If you have been reading quartz, you might have come to the news that Netflix, the largest on demand shows service in the world, has decided to extend its on demand streaming to Africa. That means no need for VPNs while accessing the service anymore for users in the supported countries in Africa. Kenya is one of the countries in Africa that users can access Netflix. The optimism that Netflix has brought about is equal to the pessimism surrounding the service.
While many people are complaining about or trying the service out for the first time, a number of youths in Kenya have seen a business opportunity. Mathare estate, situated along the Thika superhighway in Nairobi is a low-income estate and most of the dwellers work in high labour jobs such as construction and industries. The crime rates are relatively high due to the high number of unemployed youth. The roads are not in the best state while garbage collection is in a lack of a better phrase is highly wanting. A typical single room house goes for about Kshs 3000 to Kshs 5000.
Last week I went to Mathare and met a young man called Charles Mwangi commonly known among his peers as CJ.
CJ owns a movie retail shop called Marklink where he sells movies for Kshs 50 per CD loaded with a movie. Hollywood movies are the most popular and it is highly unlikely to find a customer requesting for a Nollywood movie let alone a Kenyan movie. Business is good considering the popularity of Hollywood movies among the teenagers and the youths. However due to the increased accessibility to personal internet and market saturation, the business has taken a nosedive forcing some of the players out of the market. Those who have endured and carried on, such as CJ, have been forced to be innovative and diversify just to cut it.
The cost of internet is still high for a middle class Kenyan let alone the low income Kenyan. With the introduction of the fibre optic connection the internet speeds have improved significantly while the cost has gone down marginally. This got CJ and a few other youths thinking. What if they subscribed to the more expensive internet from the providers then distributed it to a number of clients via Wi-Fi for an affordable price. CJ started offering cheap Wi-Fi to the locals back in the early 2015. A monthly fee of Kshs 1500 for the unlimited internet access and Kshs 50 cents per minute for time bound access is what one needs to part with for the services. Back when he started, the business was slow and the whole idea was a new concept to the residents. With time, the idea has picked up as more and more people prefer internet at home for use with the data hungry smartphones and computers as opposed to buying data bundles from mobile network companies, which are very expensive and prohibitive at the same time.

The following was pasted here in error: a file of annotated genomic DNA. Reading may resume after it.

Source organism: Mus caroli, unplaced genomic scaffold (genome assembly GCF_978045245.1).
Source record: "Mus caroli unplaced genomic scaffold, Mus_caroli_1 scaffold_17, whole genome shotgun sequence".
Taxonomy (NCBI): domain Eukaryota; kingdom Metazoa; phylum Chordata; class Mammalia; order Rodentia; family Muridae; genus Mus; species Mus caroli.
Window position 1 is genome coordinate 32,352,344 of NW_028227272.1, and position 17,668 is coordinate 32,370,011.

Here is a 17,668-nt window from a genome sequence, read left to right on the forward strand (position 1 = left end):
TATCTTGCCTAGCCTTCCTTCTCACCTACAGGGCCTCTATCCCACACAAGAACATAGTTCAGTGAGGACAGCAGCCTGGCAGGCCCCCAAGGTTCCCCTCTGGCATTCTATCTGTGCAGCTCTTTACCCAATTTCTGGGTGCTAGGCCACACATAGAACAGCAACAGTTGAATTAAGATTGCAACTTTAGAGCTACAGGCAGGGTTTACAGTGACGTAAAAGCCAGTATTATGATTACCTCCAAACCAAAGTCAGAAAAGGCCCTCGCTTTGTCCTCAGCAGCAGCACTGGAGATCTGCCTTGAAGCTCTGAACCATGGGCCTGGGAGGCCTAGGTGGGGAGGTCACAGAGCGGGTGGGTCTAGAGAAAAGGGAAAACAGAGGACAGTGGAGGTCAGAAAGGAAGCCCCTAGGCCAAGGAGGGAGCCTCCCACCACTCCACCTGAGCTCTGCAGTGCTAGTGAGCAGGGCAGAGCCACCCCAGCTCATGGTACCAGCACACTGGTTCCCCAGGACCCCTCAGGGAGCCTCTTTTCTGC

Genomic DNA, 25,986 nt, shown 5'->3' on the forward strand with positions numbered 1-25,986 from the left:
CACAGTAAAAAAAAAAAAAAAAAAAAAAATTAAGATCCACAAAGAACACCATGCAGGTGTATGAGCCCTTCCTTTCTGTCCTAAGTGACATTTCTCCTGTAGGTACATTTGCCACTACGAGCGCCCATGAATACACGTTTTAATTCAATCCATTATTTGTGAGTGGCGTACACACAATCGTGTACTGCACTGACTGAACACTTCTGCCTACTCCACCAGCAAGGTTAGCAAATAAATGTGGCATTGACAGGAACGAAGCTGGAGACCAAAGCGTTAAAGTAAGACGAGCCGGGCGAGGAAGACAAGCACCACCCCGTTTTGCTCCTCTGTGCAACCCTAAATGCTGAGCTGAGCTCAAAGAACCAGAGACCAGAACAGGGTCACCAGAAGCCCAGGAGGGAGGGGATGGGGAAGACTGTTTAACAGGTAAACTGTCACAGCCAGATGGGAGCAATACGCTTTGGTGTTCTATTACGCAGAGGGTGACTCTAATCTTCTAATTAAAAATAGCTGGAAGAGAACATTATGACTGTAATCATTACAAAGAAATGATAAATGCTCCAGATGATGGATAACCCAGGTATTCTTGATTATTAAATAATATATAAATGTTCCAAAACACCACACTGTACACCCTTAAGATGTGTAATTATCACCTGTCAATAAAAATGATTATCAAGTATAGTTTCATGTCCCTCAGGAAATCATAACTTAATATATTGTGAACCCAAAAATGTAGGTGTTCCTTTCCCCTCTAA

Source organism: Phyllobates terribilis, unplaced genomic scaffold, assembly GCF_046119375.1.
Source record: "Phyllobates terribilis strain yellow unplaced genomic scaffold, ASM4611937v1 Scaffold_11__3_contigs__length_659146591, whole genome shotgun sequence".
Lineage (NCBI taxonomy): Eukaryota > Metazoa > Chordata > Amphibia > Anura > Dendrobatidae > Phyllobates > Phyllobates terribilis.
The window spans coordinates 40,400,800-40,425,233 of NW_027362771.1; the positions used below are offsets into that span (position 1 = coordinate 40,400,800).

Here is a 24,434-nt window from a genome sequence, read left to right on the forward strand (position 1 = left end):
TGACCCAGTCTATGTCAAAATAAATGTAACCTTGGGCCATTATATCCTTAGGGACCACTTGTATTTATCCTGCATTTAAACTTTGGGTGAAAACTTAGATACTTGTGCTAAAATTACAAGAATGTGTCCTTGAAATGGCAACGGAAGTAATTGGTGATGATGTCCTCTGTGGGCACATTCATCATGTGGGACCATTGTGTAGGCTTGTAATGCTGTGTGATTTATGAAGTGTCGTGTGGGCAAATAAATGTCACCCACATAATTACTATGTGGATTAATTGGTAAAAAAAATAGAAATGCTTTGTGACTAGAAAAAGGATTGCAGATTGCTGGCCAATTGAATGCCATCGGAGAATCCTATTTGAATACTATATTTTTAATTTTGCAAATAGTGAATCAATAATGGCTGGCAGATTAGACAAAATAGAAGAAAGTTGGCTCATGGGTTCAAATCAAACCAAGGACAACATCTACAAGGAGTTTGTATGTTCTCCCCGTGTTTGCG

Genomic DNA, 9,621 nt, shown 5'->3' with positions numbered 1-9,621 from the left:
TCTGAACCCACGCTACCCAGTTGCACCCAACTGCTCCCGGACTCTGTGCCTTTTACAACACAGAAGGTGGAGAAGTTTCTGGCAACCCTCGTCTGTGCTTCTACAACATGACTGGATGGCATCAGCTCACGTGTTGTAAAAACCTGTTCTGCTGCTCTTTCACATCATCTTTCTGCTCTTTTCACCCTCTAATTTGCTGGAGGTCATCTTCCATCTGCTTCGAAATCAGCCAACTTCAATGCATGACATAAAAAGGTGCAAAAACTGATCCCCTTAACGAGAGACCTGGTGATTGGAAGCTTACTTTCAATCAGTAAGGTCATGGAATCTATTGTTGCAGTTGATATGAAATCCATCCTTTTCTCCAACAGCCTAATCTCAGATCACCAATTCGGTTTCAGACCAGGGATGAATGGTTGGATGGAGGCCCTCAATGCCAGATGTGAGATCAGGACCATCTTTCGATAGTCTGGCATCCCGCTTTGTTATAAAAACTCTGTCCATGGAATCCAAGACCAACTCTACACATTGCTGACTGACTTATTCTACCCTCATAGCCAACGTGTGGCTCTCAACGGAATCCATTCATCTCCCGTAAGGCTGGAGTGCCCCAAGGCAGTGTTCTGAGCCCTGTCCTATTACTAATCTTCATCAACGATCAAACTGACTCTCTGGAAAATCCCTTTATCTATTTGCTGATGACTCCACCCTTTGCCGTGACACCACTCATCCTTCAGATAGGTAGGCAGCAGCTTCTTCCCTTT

The introduction of Netflix in Kenya has increased the potential in CJ’s idea. While more and more people are willing to try the service, using data bundles would be very expensive. The best option is using cheap Wi-Fi. Before Netflix’s entry into Kenya, CJ would have about four to seven new clients per month. This number has gone up to about 10-14 new monthly clients. He tells me he has been constantly updating his infrastructure to handle the high demand which too is proving close to impossible.
One of the main concern for the new customers is if the Wi-Fi can stream on YouTube and Netflix. CJ is forced to upgrade to a more expensive bundle that gives better speeds to meet the customer needs. He however notes that it is totally worth it and would upgrade to a higher bundle if required. As I leave the shop with a couple of movies(The big bang theory to be specific), he tells me that the problem as to why internet is not more into people’s homes is due to the rigidity of the internet companies. While they want more people to subscribe to their services, they lack the innovation to lure the common person on the ground. Just last month he had to part ways with his internet provider as they claimed he violated their terms of usage by sharing the internet with others. His current provider knows he does share but charges his almost double the cost charged to a single user for the same bundle.
By Dennis Mugendi, Techie n Mobile App Developer ([email protected])